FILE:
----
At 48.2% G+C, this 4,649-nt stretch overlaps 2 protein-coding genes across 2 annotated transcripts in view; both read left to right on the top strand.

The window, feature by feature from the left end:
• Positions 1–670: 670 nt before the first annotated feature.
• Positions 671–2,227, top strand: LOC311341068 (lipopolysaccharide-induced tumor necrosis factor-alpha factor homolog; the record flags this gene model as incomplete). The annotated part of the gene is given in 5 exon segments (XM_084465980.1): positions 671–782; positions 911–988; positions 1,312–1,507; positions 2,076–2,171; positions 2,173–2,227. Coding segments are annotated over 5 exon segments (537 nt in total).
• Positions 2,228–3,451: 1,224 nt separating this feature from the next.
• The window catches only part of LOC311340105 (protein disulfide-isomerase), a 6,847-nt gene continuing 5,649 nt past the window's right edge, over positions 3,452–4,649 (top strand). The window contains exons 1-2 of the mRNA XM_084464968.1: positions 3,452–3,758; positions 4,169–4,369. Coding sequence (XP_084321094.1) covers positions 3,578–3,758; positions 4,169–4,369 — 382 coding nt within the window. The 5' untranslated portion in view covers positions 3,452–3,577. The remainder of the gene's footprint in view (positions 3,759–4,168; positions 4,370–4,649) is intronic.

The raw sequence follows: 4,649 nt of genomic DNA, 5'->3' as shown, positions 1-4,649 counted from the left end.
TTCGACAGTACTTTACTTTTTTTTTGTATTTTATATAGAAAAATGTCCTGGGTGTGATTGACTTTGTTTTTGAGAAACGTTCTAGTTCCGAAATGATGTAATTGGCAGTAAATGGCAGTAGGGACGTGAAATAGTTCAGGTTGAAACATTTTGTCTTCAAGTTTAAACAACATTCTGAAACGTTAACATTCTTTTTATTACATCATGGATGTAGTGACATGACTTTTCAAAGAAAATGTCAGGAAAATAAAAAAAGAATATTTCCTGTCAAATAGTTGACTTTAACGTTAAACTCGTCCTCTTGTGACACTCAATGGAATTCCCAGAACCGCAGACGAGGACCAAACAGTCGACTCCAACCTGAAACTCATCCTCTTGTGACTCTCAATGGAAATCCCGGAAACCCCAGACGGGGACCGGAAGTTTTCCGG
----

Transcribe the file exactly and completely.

At 48.2% G+C, this 4,649-nt stretch overlaps 2 protein-coding genes across 2 annotated transcripts in view; both read left to right on the top strand.

The window, feature by feature from the left end:
• Positions 1–670: 670 nt before the first annotated feature.
• Positions 671–2,227, top strand: LOC311341068 (lipopolysaccharide-induced tumor necrosis factor-alpha factor homolog; the record flags this gene model as incomplete). The annotated part of the gene is given in 5 exon segments (XM_084465980.1): positions 671–782; positions 911–988; positions 1,312–1,507; positions 2,076–2,171; positions 2,173–2,227. Coding segments are annotated over 5 exon segments (537 nt in total).
• Positions 2,228–3,451: 1,224 nt separating this feature from the next.
• The window catches only part of LOC311340105 (protein disulfide-isomerase), a 6,847-nt gene continuing 5,649 nt past the window's right edge, over positions 3,452–4,649 (top strand). The window contains exons 1-2 of the mRNA XM_084464968.1: positions 3,452–3,758; positions 4,169–4,369. Coding sequence (XP_084321094.1) covers positions 3,578–3,758; positions 4,169–4,369 — 382 coding nt within the window. The 5' untranslated portion in view covers positions 3,452–3,577. The remainder of the gene's footprint in view (positions 3,759–4,168; positions 4,370–4,649) is intronic.

The raw sequence follows: 4,649 nt of genomic DNA, 5'->3' as shown, positions 1-4,649 counted from the left end.
TTCGACAGTACTTTACTTTTTTTTTGTATTTTATATAGAAAAATGTCCTGGGTGTGATTGACTTTGTTTTTGAGAAACGTTCTAGTTCCGAAATGATGTAATTGGCAGTAAATGGCAGTAGGGACGTGAAATAGTTCAGGTTGAAACATTTTGTCTTCAAGTTTAAACAACATTCTGAAACGTTAACATTCTTTTTATTACATCATGGATGTAGTGACATGACTTTTCAAAGAAAATGTCAGGAAAATAAAAAAAGAATATTTCCTGTCAAATAGTTGACTTTAACGTTAAACTCGTCCTCTTGTGACACTCAATGGAATTCCCAGAACCGCAGACGAGGACCAAACAGTCGACTCCAACCTGAAACTCATCCTCTTGTGACTCTCAATGGAAATCCCGGAAACCCCAGACGGGGACCGGAAGTTTTCCGG